Nutralite celebrated the Ganesh Festival in their trademark style – promoting health consciousness
The Ganesh Festival is a 100 year long tradition in Maharashtra. Mumbai and Pune are the epicentres of this 10 to 11-day festivity during the month of September every year. With the evolution of technology and awareness about environment conservation, Ganesh Mandals – the different groups that organise Ganesh Festival – have taken conscious measures to curb pollution and other hazards. A new step in this direction was taken by Nutralite, manufacturers of table margarine. To spread awareness about health consciousness, they used technology, tradition and a unique strategy.
The concept was titled ‘Health cha Shree Ganesh’ which means ‘the beginning of good health’. The first step in the process was the development of a holograph of Lord Ganesh. This meant that there was no idol to be submerged in local water bodies on the conclusion of the festival. It was an eco-friendly step. This holograph had the image of Ganesh in his traditional plump avatar. Nutralite asked devotees to donate calories to their god. This was to be done through exercising on a mini gym installed at the pandal. As more and more calories were donated, the physique of the elephant-headed god improved in the holograph. On the eleventh day, he was a muscular figure with eight packs and fully developed muscles.
The pandal was set at Growel’s 101 Mall in Kandivali, Mumbai. DDB Mudra, the coveted marketing communications firm in Mumbai, and Nutralite joined hands to build the concept. The purpose was to create health consciousness amongst the masses. To set up the mini-gym, support was received from Gold’s Gym. To calculate how many calories each devotee donated (i.e. the amount of calories he/she burnt), doctors were present from Wockhardt Hospitals. Musion Technology, OneFilm Company and Tonic Media were crucial partners in the execution.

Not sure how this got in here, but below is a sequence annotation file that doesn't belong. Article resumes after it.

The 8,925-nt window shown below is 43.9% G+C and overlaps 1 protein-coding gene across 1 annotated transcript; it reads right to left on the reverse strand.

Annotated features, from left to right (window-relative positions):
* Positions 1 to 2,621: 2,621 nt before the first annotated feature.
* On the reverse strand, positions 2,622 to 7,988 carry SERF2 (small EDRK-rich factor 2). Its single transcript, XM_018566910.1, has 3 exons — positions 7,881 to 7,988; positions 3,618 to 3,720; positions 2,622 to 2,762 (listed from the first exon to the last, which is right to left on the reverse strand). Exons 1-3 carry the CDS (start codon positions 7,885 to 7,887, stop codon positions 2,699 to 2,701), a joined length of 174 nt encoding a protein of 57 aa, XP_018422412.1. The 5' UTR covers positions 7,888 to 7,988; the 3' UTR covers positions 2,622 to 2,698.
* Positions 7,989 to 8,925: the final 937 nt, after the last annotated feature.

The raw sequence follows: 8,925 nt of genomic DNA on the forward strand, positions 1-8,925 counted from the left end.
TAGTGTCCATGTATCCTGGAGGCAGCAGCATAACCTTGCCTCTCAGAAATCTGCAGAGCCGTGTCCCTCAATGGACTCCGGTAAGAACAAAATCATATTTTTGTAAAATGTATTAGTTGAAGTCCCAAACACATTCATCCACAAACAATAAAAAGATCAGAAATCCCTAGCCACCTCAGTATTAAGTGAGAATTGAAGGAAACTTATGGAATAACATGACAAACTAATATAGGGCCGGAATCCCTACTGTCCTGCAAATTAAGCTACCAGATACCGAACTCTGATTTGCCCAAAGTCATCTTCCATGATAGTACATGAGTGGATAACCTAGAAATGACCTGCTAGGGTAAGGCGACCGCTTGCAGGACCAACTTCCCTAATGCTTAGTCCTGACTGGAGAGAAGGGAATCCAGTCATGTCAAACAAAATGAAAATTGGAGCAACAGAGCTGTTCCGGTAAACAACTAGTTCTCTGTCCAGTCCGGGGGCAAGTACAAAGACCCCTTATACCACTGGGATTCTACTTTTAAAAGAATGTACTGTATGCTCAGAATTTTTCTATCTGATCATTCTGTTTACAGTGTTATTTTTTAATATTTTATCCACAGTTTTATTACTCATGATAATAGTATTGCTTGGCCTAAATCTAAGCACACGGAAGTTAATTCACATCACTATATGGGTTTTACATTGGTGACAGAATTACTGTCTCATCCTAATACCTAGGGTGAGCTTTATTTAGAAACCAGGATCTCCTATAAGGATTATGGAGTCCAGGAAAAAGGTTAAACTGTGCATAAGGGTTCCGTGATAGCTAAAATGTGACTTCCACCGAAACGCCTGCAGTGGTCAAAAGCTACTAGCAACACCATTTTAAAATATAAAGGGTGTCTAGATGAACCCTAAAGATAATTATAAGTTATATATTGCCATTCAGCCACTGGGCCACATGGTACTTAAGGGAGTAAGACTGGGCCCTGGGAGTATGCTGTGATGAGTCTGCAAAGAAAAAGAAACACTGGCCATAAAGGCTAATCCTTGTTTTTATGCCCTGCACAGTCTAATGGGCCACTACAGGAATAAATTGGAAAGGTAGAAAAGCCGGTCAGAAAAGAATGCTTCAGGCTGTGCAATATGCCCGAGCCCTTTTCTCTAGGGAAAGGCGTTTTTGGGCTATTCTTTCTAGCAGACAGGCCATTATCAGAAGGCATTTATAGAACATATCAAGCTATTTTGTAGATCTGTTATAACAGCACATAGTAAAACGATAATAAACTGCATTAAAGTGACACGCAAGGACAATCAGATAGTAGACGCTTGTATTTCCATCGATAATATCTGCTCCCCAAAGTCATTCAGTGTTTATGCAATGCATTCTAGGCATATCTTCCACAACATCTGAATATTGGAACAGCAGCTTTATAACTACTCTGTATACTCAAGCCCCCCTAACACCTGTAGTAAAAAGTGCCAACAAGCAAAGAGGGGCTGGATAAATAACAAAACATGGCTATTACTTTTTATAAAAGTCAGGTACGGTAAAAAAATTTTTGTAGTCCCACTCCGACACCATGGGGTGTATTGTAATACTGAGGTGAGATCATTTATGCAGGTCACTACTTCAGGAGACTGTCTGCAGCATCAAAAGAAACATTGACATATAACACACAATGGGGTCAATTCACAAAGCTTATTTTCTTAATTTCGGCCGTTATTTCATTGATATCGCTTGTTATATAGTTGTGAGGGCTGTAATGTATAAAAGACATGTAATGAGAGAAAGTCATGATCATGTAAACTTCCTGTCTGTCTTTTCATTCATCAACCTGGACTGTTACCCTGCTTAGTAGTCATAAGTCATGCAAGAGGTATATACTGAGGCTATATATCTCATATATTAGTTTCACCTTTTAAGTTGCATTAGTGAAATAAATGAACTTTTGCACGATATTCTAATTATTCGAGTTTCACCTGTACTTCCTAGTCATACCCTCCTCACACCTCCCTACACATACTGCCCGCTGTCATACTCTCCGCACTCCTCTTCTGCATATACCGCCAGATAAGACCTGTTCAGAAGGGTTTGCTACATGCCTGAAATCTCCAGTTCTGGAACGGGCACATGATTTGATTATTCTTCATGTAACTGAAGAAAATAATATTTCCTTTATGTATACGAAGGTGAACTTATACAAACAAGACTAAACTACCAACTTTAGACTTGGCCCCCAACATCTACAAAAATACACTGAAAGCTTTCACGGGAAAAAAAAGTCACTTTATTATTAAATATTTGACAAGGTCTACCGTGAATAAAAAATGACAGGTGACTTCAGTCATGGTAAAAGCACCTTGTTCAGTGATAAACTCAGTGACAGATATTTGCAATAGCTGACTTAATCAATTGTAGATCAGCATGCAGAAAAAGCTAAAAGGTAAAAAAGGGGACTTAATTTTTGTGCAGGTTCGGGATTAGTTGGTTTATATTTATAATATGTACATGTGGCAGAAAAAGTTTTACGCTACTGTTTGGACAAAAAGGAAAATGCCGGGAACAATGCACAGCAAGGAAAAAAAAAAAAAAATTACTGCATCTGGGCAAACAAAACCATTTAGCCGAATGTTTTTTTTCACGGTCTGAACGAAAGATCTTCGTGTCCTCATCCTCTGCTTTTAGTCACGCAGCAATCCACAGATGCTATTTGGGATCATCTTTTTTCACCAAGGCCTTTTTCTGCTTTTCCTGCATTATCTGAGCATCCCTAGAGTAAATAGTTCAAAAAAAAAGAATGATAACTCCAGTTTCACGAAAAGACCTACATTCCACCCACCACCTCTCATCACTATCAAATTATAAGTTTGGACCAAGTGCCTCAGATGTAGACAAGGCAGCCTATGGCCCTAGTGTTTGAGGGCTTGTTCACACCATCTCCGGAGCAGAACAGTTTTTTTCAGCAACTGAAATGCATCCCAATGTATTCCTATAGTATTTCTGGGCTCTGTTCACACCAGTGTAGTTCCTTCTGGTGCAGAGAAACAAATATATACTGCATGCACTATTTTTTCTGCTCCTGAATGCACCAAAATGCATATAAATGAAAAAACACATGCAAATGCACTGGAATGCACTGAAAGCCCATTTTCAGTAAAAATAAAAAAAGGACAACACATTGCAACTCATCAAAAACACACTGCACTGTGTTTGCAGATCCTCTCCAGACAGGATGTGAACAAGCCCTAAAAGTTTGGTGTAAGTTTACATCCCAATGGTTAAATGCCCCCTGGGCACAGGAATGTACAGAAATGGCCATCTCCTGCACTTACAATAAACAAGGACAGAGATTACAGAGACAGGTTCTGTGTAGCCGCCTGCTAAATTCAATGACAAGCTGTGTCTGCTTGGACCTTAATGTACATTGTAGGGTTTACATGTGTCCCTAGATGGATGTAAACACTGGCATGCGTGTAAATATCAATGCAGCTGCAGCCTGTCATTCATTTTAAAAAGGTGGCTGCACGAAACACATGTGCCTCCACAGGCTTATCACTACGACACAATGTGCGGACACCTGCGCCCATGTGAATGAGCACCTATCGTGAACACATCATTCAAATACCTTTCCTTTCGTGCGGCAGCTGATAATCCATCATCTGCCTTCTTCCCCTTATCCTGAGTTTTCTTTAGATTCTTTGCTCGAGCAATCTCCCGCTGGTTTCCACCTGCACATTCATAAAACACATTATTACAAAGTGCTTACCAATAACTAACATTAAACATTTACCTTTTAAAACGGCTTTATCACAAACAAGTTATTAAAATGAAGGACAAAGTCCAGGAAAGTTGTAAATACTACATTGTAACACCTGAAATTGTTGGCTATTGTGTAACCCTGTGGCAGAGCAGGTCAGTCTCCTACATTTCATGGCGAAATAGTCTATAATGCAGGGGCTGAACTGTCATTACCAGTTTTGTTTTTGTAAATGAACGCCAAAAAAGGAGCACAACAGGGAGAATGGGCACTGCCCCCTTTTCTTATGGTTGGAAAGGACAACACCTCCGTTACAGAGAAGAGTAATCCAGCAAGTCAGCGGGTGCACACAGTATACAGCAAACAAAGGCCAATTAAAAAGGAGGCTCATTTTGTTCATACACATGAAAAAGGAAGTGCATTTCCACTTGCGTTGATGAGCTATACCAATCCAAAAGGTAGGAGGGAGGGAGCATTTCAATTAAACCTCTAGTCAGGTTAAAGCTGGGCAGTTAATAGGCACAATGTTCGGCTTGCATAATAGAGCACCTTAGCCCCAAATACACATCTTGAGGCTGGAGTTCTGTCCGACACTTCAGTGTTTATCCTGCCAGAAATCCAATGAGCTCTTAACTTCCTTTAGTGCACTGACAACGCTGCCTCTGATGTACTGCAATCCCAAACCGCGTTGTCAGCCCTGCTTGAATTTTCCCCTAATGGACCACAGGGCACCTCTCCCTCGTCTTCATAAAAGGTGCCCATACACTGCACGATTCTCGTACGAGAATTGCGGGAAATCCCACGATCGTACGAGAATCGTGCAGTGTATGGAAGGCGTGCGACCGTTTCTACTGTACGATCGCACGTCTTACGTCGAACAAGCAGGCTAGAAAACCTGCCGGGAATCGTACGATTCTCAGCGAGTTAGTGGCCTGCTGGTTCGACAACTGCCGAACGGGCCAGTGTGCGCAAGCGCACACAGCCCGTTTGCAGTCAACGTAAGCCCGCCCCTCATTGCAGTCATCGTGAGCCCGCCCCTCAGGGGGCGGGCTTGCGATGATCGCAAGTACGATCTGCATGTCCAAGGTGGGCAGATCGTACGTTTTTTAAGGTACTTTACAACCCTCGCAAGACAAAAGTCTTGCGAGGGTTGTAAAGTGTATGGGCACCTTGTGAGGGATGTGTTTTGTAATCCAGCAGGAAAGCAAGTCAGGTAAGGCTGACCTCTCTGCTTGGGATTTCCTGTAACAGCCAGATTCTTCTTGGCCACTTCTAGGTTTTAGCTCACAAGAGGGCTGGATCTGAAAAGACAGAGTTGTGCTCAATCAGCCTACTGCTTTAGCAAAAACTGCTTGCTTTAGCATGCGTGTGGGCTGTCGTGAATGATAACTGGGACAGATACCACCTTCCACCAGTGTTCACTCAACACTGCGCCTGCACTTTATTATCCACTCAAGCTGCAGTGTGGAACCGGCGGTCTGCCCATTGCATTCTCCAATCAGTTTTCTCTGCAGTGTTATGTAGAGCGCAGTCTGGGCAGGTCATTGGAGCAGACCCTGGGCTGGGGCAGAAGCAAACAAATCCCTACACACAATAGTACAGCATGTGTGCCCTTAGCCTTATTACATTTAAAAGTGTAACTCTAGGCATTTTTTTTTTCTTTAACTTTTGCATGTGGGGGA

The traditional Ganesh Festival is laced with cultural activities like song and dance performances. ‘Health cha Shree Ganesh’ substituted this with performances of healthy exercises like Zumba dance. Special sessions of Power Yoga and Aerobics were also organised for devotees. Modak, the traditional recipe during Ganesh Festival, was made in a healthy variety by Nutralite. With the help of Wockhardt Hospital, a team of health counsellors, nutritionists and dieticians conducted free health check-ups. A highlight was also the ‘Drop Your Bad Habits’ box where people were encouraged to drop unhealthy food like chips and other junk food items. Apart from these, the main activity of ‘donating calories through exercise’ was continuously on.
The campaign had set a target of burning a total of 50,000 calories. The well-carved physique of Lord Ganesh reflected that a substantial amount had been achieved. The Facebook page, which was an important tool in marketing, has over 1,500 likes and the number is still growing. The overwhelming participation in the activities, which could not be quantified, speaks volumes about the success of the campaign.
An important take away from the campaign was that Nutralite was promoted in an extremely innovative and memorable way. Such interesting campaigns are part of the Marketing Communications course at North Point Centre of Learning.